HAVANA — While in Cuba on assignment to cover Fidel Castro's health, U.S.-Cuban relations and the politically complicated efforts to restore Ernest Hemingway's home, I took some time for a more personal mission and was quite moved by the goodwill of the people I met along the way.
My wife, who is Cuban-American, asked me to try to locate her childhood home in a village about two hours from Havana. Her family moved from there to the Cuban capital in 1960, after the revolution. She then emigrated to the United States alone in 1970, returning only once, in 1980, to retrieve her mother and two brothers during the Mariel boatlift. Quite understandably, her memory of the place had faded a bit.
One of her brothers knew the name of the street where the house was located, but not the address. My wife remembered that it was somewhere between a church and a social club, and had decorative bars over the windows — along with most every other house in the village, it turned out.
I arrived in town with Felipe Leon, a Cuban colleague and friend. Asking around, we quickly found the now-rundown street, which is many blocks long. We also found an old church, and what appeared to be a former social club — with lots of small homes between them.
I began taking pictures of every house, just in case. Several people walking by said they never knew my wife's family. But then I noticed an old man watching us closely from across the street.
When asked, the man said he wasn't sure if he knew the family but was most eager to help with the search. He walked me down the street to the home of an older lady, but she didn't remember, either. Then, he took me next door and called to the women there to come outside. And that's when it all came together.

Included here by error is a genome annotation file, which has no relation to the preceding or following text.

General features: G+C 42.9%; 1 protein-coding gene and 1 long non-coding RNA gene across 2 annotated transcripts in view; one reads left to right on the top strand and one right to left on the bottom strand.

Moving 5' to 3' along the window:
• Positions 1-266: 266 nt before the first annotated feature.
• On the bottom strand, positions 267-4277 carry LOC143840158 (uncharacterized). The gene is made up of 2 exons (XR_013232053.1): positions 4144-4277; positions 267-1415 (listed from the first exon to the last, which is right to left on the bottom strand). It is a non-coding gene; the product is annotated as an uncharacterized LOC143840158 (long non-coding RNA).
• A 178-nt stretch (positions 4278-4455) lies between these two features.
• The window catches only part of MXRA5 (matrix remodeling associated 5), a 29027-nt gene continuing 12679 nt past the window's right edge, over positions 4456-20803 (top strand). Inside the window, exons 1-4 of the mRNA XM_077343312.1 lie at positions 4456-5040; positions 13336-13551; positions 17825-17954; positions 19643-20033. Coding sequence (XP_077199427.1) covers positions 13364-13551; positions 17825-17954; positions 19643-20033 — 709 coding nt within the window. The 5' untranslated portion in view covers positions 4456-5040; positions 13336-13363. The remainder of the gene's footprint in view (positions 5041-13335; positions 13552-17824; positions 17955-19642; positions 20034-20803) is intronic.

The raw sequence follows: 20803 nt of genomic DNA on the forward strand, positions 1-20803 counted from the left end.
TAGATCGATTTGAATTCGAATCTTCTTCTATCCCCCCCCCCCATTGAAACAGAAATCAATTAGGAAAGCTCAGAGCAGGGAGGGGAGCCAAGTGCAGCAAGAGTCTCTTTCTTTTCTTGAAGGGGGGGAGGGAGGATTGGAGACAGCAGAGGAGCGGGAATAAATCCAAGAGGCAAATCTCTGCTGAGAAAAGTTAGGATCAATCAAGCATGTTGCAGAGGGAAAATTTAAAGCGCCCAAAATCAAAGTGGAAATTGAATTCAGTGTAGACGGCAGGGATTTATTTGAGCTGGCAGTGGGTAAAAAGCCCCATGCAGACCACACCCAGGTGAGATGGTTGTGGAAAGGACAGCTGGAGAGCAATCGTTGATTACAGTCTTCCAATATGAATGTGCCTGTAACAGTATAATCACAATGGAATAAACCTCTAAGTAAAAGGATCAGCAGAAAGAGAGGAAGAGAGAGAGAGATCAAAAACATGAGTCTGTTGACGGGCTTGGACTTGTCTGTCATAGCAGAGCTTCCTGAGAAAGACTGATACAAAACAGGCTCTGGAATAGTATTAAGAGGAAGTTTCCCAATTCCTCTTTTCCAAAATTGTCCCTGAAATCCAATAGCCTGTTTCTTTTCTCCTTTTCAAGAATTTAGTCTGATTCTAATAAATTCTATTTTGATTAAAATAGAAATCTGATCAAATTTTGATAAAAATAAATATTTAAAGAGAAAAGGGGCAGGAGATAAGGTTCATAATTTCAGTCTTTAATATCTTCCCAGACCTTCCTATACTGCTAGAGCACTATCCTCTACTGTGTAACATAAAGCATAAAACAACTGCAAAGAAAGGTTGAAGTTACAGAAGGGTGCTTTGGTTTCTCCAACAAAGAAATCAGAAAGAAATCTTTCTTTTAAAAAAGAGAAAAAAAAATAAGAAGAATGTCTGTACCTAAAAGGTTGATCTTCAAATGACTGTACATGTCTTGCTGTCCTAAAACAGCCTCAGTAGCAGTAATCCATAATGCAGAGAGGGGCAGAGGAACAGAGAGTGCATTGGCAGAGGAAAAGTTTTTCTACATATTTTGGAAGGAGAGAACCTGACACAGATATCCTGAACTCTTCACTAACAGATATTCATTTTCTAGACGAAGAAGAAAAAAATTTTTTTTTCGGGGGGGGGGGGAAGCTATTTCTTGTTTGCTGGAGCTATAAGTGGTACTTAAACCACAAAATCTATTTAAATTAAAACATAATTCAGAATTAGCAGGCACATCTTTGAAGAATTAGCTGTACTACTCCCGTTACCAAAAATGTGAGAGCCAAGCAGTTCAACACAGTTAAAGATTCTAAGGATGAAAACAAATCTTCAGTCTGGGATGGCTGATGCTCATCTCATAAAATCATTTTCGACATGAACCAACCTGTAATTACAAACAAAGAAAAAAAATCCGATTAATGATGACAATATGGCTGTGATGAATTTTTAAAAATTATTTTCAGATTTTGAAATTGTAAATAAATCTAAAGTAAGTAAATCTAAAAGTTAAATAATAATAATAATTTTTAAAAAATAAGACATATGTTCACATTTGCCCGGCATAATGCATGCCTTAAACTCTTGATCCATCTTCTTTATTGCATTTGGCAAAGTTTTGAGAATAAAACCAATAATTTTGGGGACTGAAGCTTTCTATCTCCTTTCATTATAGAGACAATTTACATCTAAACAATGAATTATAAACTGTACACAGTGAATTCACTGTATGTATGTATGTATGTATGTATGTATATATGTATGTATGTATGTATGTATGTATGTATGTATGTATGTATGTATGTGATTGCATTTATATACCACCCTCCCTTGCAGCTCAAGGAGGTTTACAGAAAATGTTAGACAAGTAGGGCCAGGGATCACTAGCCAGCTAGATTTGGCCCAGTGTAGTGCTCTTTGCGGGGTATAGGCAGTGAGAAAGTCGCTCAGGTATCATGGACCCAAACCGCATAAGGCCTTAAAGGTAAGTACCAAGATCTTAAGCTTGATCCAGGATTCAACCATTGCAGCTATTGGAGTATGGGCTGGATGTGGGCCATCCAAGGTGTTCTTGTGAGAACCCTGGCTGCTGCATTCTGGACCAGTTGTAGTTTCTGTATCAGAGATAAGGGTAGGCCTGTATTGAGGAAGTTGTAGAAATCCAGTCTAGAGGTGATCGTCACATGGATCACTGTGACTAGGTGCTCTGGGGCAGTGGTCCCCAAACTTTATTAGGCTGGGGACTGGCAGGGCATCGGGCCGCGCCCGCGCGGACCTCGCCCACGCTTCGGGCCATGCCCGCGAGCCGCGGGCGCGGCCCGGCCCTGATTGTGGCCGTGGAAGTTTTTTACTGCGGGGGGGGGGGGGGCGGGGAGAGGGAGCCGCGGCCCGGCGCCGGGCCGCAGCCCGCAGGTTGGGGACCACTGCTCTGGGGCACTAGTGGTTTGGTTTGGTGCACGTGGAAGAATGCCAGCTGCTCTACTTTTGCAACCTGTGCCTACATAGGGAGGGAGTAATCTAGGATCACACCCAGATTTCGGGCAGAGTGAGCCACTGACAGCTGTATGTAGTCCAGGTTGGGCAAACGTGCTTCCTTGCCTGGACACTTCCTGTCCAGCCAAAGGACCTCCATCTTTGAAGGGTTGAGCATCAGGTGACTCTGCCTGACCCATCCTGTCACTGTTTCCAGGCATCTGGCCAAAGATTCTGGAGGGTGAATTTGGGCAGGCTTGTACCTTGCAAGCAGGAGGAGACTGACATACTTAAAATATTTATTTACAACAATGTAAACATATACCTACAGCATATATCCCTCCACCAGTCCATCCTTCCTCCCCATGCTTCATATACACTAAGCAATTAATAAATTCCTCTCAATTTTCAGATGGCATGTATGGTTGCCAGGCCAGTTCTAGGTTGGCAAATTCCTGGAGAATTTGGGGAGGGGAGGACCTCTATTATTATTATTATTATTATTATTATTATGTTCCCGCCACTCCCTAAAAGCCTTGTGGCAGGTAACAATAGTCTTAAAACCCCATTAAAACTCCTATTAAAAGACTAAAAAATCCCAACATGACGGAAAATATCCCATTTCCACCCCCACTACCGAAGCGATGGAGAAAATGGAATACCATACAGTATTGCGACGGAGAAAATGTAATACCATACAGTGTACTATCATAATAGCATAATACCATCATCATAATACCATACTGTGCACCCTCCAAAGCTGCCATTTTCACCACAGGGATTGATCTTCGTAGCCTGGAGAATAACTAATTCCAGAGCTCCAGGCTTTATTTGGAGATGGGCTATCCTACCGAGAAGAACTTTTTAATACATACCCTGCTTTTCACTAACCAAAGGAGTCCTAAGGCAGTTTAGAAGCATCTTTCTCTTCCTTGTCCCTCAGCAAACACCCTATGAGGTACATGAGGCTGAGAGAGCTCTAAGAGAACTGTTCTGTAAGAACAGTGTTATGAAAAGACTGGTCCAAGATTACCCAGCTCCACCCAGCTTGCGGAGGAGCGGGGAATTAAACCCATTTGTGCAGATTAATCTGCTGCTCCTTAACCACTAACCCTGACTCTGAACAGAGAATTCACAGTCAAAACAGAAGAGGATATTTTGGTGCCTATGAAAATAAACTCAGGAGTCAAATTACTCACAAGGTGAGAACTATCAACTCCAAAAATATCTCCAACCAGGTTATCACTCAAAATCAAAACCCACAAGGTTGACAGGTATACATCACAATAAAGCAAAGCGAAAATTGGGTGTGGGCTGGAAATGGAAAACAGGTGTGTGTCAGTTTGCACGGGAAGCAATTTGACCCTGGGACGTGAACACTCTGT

Frozen in time
This woman not only knew the family, she knew the house. Several neighbors who joined us eagerly confirmed that it was that pink stucco one near the corner.
The old man couldn't wait to take me there, but first I faced lots of questions from the others about the family in the United States. I pulled out a cell phone, dialed home and had my wife answer the questions herself — 46 years after she moved away. It was an incredible moment.
Finally, we moved on and made it to the family home, where I was again treated with warmth and hospitality. As I took more pictures outside, one of the current occupants rode up on her bicycle.
Her husband, I learned, is my wife's cousin, a man she has not spoken with for decades. The woman was most eager for me to step inside and to take as many pictures as I wanted. What I found was a place frozen in time.
All the furniture left behind in 1960 is still there in use, including my wife's childhood bed. The room where her brothers slept is the same. So is the kitchen and the china and virtually everything else. The humble home has been kept immaculately. (Unlike the apartments in Havana they later lived in, which have since fallen into disrepair.)
Another side of the Cuban story
With the sun setting, it was finally time to head back to Havana, but the lady in the house insisted I couldn't leave without taking something to eat. The other neighbors were there to wave goodbye to the American who married one of their own. I also carried away some handwritten phone numbers, and now the families in Cuba and the United States are back in touch.
They were separated by revolution and political conflict, and under current law are unlikely to ever see each other again. But, despite the lingering resentments and fears in both Cuba and the U.S. — which is why I have withheld names and some details — there is still a strong family bond that transcends all else.
As a journalist, I was able to visit and to serve as an intermediary. It gave me a never-to-be-forgotten look at another side of the Cuban story. A sad, gentle and very human story.
Mark Potter is an NBC News correspondent on assignment in Cuba.